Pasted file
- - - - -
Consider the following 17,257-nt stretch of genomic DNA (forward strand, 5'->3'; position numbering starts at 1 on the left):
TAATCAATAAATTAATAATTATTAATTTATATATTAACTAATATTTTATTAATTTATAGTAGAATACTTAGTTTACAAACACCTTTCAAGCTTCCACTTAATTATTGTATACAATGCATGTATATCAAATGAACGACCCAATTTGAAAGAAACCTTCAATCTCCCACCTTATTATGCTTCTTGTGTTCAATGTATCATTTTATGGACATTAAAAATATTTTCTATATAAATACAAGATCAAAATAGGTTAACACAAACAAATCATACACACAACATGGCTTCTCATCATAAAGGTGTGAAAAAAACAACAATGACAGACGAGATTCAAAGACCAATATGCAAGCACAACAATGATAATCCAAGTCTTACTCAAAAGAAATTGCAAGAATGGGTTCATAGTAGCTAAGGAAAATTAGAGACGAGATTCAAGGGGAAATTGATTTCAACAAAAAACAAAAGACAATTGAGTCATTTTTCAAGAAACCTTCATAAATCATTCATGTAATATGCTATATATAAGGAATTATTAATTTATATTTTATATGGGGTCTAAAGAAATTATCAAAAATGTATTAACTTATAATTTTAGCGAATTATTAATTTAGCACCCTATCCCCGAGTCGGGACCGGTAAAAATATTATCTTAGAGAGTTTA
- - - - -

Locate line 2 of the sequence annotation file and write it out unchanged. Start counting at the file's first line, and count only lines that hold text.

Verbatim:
TAATCAATAAATTAATAATTATTAATTTATATATTAACTAATATTTTATTAATTTATAGTAGAATACTTAGTTTACAAACACCTTTCAAGCTTCCACTTAATTATTGTATACAATGCATGTATATCAAATGAACGACCCAATTTGAAAGAAACCTTCAATCTCCCACCTTATTATGCTTCTTGTGTTCAATGTATCATTTTATGGACATTAAAAATATTTTCTATATAAATACAAGATCAAAATAGGTTAACACAAACAAATCATACACACAACATGGCTTCTCATCATAAAGGTGTGAAAAAAACAACAATGACAGACGAGATTCAAAGACCAATATGCAAGCACAACAATGATAATCCAAGTCTTACTCAAAAGAAATTGCAAGAATGGGTTCATAGTAGCTAAGGAAAATTAGAGACGAGATTCAAGGGGAAATTGATTTCAACAAAAAACAAAAGACAATTGAGTCATTTTTCAAGAAACCTTCATAAATCATTCATGTAATATGCTATATATAAGGAATTATTAATTTATATTTTATATGGGGTCTAAAGAAATTATCAAAAATGTATTAACTTATAATTTTAGCGAATTATTAATTTAGCACCCTATCCCCGAGTCGGGACCGGTAAAAATATTATCTTAGAGAGTTTA